“Zatoun is Palestine in a bottle”

Fair Trade Extra Virgin Olive Oil & Soap

INTRODUCING! Zest of Za’atar

Discover the taste and be inspired! Za’atar is rapidly acquiring a dedicated following in North America for its fresh herb taste and inspiring zing.

Long a staple of Palestinian cooking and fast food, za’atar is made with wild thyme and sumac picked in the hills of Palestine mixed with roasted sesame seeds and salt. Add za’atar to breads, dips, pizza, salad dressings, soups, meats, vegetables and marinades - virtually anything.

Enjoy tastes of Palestine and help men and women working in cooperatives sustain families and economy.

Enjoy a quick herb pizza, called “manakeesh” (in Arabic). Mix a tablespoon of Zatoun olive oil and teaspoon of za’atar and spread on pita loaf(s). Place into a toaster oven for 3-4 minutes. Experiment with recipe to liking.      New - Recipes (2-page pdf)

Ideas for Uses

  • Olive oil dip
  • With oil as salad dressing
  • Sprinkled on hummus
  • Marinade for Meats & Vegetables
Only $5
150 g — 5.3 oz
Packaged for gift basket
or companion to bottle of Zatoun Olive Oil

More about Za’atar:

Za’atar, is Arabic for wild thyme and is common to Middle Eastern cooking. It is also spelled za’tar, zaatar, and zahtar.


  • Ground Dried Thyme
  • Roasted Sesame Seeds
  • Sumac
  • Sea Salt
  • Traditional Palestinian
    recipe made in Jenin

Rarely sold as a single herb, it is usually packaged as a combination with thyme and sumac. The thyme gives it a elegant perfume and the sumac a slight lemony edge. The flavours work together beautifully. Za’atar often sold in a mix with sesame seeds and salt. Za’atar mixtures vary by country, variously containing paprika, hyssop (an aromatic minty plant), cumin, marjoram, oregano, savory, coriander or fennel seed. The one imported by Zatoun, made in Jenin area is the traditional Palestinian recipe.

Za’atar is served with bread and olive oil. Dip the bread in the oil and then the herb mix; or make a paste of the oil and herbs, brush it over bread or pita and grill for a few minutes. Pita bread already baked with a za’atar topping is available in bakeries. You can also enjoy za’atar sprinkled on ripe tomatoes or dusted over thick Middle East labaneh (a thickened yogurt almost cream cheese) or added to a yogurt-based vegetable dip. Za’atar is a great substitute or alternative to the better known and very pricey French “herbes de provence” in recipes for dishes like roasted chicken or lamb stew.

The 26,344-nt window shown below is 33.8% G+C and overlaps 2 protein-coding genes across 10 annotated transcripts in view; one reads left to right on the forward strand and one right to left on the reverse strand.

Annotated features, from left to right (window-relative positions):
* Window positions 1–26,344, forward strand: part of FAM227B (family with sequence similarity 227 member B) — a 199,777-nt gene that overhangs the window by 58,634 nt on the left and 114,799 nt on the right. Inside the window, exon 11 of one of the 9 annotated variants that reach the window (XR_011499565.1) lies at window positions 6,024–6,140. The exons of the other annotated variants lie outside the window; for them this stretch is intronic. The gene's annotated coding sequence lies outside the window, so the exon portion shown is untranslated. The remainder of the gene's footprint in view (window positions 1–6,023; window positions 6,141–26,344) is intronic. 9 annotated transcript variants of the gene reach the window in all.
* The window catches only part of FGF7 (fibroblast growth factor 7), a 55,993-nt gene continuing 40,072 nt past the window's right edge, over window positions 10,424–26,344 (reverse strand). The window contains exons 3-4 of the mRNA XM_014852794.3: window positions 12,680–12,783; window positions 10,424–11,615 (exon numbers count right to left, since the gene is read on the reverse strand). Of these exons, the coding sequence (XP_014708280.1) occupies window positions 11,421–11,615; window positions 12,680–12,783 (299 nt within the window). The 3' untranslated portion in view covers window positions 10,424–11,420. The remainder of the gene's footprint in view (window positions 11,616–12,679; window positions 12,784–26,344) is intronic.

In their book, Politics of Food (2004), Lien and Nerlich explain how "Tastes, smells, plants and food are the anchors of memory, invoking a much wider context," noting that for Palestinian refugees, plants serve as signifiers of the house, village, and region from which they hailed. Marianne E. Lien, Brigitte Nerlich (2004). The Politics of Food. Berg Publishers, pp. 148, 149

Here is one such personal story of food in Palestine.

Of Zatar, Olive oil, and Mint Tea By Mike Odetalla

I could not wait to get home yesterday. My wife had called me and told me that a package from Palestine had arrived. I relish these “care” packages from my mother and brother in Palestine. They usually send me, amongst other things, pure, cold (more...)

More links:

The Toronto Star, Food section August 15, 2007


From Wikipedia
Za'atar is used as a seasoning for meats and vegetables. It can be mixed with olive oil to make a spread called za'atar-ul-zayt as a dip for the sesame bread rings known as ka'ak. Za'atar can also be spread on a dough base and baked as a bread, in which case it is called manaeesh bi zaatar. It can be sprinkled on labneh (yogurt that has been drained until it becomes a tangy, creamy cheese). Za'atar is often sprinkled on hummus or served with olive oil as a spread or dip. It can also be used to spice meat and vegetables and can be mixed with salt, rolled into balls and preserved in oil, or dried in the sun.

To order one or more Zatoun Za'atar Packages, visit order page

Even if you are at war with a city...you must not destroy its trees for the tree of the fields is man's life.

Deut. 20: 19-20

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